The Brandon J. Raub saga isn't over. The 26-year-old spent most of Monday meeting with John Whitehead, president of the civil-liberties organization the Rutherford Institute, to discuss filing a lawsuit against the government for his involuntary civil commitment.
"My feeling at this point, he wants to move forward. He was the victim of something pretty bad," Whitehead says. It's not about revenge, he says: "It's holding the government accountable."
Chesterfield County police picked up the Marine Corps veteran Aug. 16, as reported in The Richmond Times-Dispatch, and transferred him under an emergency custody order to John Randolph Medical Center in Hopewell. Some of Raub's friends had reported him to the FBI for Facebook posts allegedly involving threats against former President George W. Bush and conspiracy theories.
On Aug. 20, a special justice ordered Raub to be detained for 30 days and transferred to the Veterans Affairs hospital in Salem. While Raub was there, Whitehead says, a psychiatrist told Raub: "I'm going to brainwash you. And I'm going to force meds on you." Whitehead advised Raub not to take any medication, and that the hospital would need a court order to force him to do so.
On Aug. 23, Salem Circuit Court Judge W. Allan Sharett ordered Raub's release, ruling that none of the criteria for involuntary admission were met. Raub is "very sane, very logical, a very good kid" who had never seen a psychologist or taken medication for mental illness, Whitehead says. The Rutherford Institute planned to post an interview with Raub on its website Tuesday.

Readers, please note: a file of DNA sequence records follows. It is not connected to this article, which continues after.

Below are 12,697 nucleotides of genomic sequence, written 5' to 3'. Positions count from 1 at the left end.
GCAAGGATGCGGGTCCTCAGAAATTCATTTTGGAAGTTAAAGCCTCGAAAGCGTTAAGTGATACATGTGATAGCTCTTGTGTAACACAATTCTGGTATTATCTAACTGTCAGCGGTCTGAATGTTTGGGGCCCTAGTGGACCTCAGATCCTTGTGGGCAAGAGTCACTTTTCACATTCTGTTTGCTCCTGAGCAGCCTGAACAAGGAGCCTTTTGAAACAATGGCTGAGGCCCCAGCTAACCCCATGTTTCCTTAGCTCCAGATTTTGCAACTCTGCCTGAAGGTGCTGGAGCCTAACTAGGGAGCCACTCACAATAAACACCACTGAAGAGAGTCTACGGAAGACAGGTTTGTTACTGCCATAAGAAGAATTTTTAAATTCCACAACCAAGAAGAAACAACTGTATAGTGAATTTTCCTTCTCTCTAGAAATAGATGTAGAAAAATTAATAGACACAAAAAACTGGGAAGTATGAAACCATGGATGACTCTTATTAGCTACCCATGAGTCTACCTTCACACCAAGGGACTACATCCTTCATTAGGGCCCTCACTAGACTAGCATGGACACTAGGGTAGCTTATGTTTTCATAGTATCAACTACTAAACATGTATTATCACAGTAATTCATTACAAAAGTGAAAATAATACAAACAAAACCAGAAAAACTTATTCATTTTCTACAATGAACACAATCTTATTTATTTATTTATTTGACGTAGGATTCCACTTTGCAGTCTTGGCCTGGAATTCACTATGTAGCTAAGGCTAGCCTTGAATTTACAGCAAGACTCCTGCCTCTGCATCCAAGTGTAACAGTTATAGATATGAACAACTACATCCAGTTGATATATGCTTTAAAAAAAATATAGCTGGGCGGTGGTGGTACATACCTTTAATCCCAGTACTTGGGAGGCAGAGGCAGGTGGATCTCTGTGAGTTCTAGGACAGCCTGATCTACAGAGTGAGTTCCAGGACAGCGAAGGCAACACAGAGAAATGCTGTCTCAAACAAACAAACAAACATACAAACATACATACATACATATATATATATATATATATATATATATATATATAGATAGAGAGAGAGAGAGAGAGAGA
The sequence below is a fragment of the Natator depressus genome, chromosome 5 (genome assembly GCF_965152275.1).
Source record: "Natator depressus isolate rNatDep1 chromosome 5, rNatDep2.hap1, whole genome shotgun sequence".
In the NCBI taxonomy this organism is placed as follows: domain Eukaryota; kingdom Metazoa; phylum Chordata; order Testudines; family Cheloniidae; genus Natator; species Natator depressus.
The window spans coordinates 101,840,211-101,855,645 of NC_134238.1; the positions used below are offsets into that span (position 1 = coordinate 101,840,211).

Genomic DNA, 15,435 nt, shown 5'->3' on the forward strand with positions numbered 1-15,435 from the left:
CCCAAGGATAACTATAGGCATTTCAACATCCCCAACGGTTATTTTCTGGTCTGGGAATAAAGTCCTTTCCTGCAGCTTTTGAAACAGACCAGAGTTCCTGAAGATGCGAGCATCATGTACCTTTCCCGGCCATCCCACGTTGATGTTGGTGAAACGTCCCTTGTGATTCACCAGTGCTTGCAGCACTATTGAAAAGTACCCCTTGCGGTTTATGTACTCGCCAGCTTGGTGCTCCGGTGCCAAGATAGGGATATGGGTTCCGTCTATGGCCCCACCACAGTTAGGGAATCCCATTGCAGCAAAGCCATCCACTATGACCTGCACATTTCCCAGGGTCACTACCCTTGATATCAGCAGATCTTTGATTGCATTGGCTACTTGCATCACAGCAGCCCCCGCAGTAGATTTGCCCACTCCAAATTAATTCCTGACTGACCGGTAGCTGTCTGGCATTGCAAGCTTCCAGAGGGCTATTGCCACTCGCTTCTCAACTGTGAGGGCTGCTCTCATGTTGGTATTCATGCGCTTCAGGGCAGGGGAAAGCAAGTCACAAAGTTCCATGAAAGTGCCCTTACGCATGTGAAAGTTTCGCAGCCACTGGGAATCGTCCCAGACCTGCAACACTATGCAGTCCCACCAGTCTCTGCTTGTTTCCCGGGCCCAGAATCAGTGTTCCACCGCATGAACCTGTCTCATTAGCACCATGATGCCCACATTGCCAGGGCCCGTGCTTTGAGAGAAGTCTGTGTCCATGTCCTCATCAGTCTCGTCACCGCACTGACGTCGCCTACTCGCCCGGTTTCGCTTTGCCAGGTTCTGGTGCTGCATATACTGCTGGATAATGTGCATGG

"In 40 years of practice, this is the case that gives me the creeps," Whitehead says. The Rutherford Institute has been getting calls from people who report similar things happening to them, he says. About 20,000 civil commitments take place in Virginia each year, he says, both voluntary and involuntary. "The question is, What happens to most of these people?" Whitehead says. "I don't know."
Raub's case isn't typical, says Mira Signer, executive director of the Virginia chapter of the National Alliance on Mental Illness. While Signer says she doesn't know the details surrounding Raub's case, more often the concern is that the standards for involuntary commitment in Virginia are too high. "And in Virginia, there is a pretty tough standard for basically infringing on a person's freedom — infringing on their rights to live their life," she says.
Generally, she says, Virginia law does a good job of balancing "an individual's rights with the need for treatment." The mental health community is vigilant about maintaining that balance, she says, so that the state never returns to a time when people could be "rounded up and hospitalized involuntarily."